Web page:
• contempted
        January 2, 2012 at 09:55

        Its not Anti-semitism to correctly identify the problem.Jews are so powerful that they have successfully bought the American church lock stock and barrel.Imagine, how did the American church especially in the south with its long association with anti semitism suddenly turn so in favor of Israel that it is more than willing to risk World War for Israels defense? These Jews somehow, someway, have bought off the entire republican and democratic parties AND the American Church(Not that there is one, but the majority of evangelical churches).

        • flat5
          January 3, 2012 at 21:16

          more delusional antisemitic bullshit

  6. John Puma
    December 31, 2011 at 15:28

    The sanctions and pressure ARE achieving what they “were supposed to achieve in the first place”: war with Iran.

    To suggest otherwise is simple folly, at best.

    • December 31, 2011 at 19:07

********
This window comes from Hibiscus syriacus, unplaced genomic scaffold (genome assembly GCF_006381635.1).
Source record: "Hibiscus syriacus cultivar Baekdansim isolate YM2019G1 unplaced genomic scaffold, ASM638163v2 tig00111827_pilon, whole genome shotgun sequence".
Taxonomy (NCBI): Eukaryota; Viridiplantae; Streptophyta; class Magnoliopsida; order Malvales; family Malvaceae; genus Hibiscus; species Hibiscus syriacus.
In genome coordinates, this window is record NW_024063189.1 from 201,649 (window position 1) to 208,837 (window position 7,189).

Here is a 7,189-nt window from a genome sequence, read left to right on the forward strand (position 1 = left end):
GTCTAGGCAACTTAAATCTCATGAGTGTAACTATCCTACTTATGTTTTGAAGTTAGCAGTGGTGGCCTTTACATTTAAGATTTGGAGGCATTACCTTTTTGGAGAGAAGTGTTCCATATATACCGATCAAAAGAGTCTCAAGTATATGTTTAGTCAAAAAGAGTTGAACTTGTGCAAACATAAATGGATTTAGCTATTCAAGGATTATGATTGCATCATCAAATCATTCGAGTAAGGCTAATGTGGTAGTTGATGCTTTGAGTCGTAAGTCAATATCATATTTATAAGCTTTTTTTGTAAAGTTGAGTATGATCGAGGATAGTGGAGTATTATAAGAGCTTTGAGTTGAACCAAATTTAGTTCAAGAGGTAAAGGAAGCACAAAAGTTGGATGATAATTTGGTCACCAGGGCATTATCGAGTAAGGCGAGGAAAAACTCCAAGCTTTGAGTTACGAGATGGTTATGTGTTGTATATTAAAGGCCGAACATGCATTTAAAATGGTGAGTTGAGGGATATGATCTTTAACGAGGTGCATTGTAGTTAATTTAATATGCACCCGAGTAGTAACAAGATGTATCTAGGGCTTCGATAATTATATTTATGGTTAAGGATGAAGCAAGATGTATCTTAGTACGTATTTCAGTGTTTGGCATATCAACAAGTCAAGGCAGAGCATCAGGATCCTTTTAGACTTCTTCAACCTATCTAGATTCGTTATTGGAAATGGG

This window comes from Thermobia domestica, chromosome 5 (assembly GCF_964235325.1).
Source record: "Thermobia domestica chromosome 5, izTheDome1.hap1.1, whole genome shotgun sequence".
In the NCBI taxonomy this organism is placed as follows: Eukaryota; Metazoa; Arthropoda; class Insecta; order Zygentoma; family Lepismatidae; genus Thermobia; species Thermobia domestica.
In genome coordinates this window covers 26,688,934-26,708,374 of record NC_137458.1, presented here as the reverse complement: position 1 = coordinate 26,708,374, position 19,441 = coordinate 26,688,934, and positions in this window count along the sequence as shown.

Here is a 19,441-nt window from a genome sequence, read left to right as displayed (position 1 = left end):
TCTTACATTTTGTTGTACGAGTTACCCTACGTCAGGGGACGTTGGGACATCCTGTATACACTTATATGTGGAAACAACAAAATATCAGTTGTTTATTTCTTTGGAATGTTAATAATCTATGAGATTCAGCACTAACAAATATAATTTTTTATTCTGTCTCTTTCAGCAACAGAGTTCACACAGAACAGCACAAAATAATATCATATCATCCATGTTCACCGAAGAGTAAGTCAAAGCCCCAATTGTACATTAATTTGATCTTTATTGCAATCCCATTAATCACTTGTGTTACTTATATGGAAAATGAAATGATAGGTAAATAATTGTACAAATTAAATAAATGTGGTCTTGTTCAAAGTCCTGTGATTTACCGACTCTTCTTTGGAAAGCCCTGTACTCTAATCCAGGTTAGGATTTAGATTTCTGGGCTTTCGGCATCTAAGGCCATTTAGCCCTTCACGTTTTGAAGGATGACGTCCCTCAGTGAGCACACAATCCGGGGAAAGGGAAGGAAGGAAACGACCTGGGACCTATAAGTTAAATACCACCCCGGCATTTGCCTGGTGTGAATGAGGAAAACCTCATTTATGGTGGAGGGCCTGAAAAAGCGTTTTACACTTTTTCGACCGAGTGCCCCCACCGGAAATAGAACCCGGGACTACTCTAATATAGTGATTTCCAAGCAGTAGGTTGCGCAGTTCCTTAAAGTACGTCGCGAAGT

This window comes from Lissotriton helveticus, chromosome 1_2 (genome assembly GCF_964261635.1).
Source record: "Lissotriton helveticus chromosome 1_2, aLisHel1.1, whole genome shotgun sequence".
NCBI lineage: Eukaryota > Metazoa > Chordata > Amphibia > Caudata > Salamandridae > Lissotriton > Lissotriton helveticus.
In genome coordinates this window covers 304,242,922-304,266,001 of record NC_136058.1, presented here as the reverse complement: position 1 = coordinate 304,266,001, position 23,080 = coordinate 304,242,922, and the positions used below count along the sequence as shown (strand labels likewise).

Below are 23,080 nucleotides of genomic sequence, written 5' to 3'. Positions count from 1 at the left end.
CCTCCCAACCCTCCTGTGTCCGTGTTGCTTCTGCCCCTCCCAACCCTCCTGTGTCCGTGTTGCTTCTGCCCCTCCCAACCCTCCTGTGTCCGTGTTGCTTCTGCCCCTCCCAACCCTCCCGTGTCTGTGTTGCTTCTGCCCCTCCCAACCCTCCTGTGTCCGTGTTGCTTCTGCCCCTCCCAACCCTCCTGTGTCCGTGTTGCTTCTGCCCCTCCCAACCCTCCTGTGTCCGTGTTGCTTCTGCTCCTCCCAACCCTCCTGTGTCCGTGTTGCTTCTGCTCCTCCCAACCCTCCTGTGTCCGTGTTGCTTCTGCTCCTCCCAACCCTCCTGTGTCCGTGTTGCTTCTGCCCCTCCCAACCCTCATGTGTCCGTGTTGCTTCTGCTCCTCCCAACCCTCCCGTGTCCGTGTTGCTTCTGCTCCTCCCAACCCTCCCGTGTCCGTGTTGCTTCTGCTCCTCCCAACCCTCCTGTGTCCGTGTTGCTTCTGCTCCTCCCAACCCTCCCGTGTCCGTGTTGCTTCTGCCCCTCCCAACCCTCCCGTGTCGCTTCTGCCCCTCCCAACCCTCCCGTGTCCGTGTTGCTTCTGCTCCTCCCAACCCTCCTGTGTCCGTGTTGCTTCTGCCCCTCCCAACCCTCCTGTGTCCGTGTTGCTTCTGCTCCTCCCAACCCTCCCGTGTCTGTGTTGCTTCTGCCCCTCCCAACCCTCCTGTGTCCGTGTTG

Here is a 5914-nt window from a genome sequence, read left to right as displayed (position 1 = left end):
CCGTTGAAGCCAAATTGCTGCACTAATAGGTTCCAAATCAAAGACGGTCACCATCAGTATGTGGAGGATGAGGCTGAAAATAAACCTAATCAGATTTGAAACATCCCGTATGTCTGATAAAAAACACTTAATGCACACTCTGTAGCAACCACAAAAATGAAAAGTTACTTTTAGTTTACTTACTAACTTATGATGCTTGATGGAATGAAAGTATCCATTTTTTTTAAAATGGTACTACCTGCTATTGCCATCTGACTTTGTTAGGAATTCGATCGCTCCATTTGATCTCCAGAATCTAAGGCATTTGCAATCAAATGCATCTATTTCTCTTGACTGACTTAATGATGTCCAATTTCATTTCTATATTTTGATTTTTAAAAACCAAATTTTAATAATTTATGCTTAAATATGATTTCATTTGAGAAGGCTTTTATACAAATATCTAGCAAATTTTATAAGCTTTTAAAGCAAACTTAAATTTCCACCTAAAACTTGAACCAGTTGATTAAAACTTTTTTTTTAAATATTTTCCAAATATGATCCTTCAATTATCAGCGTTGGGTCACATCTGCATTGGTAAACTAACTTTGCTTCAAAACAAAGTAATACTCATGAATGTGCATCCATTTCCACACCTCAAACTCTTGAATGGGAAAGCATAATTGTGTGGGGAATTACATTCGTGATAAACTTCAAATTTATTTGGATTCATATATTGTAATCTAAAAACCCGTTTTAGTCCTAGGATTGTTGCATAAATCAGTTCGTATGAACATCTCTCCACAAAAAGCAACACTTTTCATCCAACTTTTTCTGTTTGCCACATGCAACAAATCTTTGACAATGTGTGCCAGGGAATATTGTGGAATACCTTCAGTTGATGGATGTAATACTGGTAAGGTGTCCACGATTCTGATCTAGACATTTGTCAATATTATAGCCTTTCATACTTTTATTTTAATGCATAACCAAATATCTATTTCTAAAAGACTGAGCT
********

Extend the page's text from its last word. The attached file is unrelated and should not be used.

• Cool_Handuke
        January 2, 2012 at 13:00

        You didn’t understand John Puma’s post. He was not trying to promote war. It was just a summary of the original article.

        But you have a good idea there. All the war promoters should be in the front lines, so they can be the first to die for their country, like the good patriots they pretend to be, instead of the chicken hawks everyone knows they are. It would be even better if these chicken hawks put on bright orange suits so everyone can see them in the front lines, to remove allll doubt about their bravery. Hell, these chicken hawks don’t even need to carry any weapons because just seeing them in their bright orange suits will encourage everyone else. It’s optional whether they all hold hands, or not, just as long as they are in the front lines for a first-hand experience of the devastation they are so eager to promote.

  7. rosemerry
    December 31, 2011 at 14:06